Winemaker blends old and new
A recent blog discussion on organic wines by Susannah (Avvinare) and Terry Hughes reminded me how some Italian winemakers I met at last spring at Vinitaly talked about the pull between organic and biodynamic wines and the desire to make so-called “international” style wines that appeal to the U.S. market.
While some Italians are adopting organic winemaking, or at least publicizing their existing organic winemaking, in efforts to add more U.S. market share, others go that way because they think it’s better for the land, themselves and their wines.
Other winemakers admit their wines wouldn’t be possible without modern technologies including pesticides and fertilizers.
One argument is that “organic’ winemaking is little more than a marketing phrase since Italians (and European winemakers in general) have been using what we now label either organic or biodynamic techniques for centuries.
It’s only since the development of chemical fertilizers, pesticides and the like that more-traditional methods of winemaking have been noticed to be less-intrusive, which some people consider organic.
During last spring’s Vinitaly, Susannah Gold introduced me to young (mid-30s) winemaker Alberto Tanzini of Roccapesta. Roccapesta is in the Province of Grossetto, about 100 kilometers south of Firenze and about 20 kilometers from the Mediterranean coast, where Alberto and his wife Maggie (Margareta) make only two wines, both Sangiovese-based versions of Morellino di Scansano.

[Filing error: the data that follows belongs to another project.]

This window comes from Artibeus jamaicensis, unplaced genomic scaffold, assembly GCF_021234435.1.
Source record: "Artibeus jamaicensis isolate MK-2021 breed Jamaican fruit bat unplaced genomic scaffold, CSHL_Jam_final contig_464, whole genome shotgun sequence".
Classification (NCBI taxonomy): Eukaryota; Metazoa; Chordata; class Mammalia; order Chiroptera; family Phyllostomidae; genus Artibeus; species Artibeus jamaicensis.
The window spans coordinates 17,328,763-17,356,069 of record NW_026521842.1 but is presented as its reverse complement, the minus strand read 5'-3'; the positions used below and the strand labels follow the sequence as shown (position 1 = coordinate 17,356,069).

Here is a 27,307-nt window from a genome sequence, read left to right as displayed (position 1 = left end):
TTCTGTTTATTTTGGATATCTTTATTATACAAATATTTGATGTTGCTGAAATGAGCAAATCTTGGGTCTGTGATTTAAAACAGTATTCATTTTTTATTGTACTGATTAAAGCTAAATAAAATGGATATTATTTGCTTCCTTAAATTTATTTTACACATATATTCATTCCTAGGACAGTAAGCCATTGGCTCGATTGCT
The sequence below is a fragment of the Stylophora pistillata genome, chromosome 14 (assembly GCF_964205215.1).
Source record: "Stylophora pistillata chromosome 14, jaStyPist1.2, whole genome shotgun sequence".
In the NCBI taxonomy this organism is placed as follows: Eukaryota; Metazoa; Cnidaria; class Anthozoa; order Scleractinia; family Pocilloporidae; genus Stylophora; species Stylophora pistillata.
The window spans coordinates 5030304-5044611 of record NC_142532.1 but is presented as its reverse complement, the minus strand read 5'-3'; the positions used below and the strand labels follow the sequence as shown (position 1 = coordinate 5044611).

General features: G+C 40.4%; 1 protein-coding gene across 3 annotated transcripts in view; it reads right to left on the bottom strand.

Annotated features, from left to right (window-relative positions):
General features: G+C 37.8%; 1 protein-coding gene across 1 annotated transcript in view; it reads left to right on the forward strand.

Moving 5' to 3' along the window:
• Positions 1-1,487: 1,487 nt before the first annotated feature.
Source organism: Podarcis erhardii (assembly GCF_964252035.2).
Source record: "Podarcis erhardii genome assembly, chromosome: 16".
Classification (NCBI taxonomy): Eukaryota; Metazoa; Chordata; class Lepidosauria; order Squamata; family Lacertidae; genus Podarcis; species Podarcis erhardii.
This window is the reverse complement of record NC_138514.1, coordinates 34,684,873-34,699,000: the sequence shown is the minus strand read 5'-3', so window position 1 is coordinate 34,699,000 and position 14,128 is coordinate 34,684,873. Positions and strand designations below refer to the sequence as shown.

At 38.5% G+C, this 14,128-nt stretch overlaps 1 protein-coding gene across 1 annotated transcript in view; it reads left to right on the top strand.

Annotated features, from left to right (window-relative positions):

One is a “typical” (his words) Morellino with 96 percent Sangiovese and 4 percent Ciliegiolo and the other a Riserva (100 percent Sangiovese) aged for 36 months (24 in French oak, 12 in bottle) before release.
(My notes from our conversation at Vinitaly say he also producing an easy-drinking wine called Masca that is 85 Sangiovese and 15 Ciliegiolo but that’s not mentioned on the Web site.)
Albert came to winemaking in 2004, issued his first vintage in 2006 and plans a trip to New York (where else?) to sell his wines.
“An Italian selling Italian wines to Italians should be easy, right?” he asked, none of us knowing at the time the world economy was about to sink faster than the Lusitania.
But my point is Alberto uses some pretty traditional techniques – manually green pruning, harvesting and even an old manual press – along with modern equipment, including steel tanks and the latest French oak barrels, to make his wine.
“We are a combination of the old and the new,” he said. “It gives our wines a wildness. We make our wines in the vineyard, not in the office.”
His wines are reminders that traditional methods of winemaking can co-exist with new technologies, producing lovely wines that taste of the province and the winemaker’s love for his craft.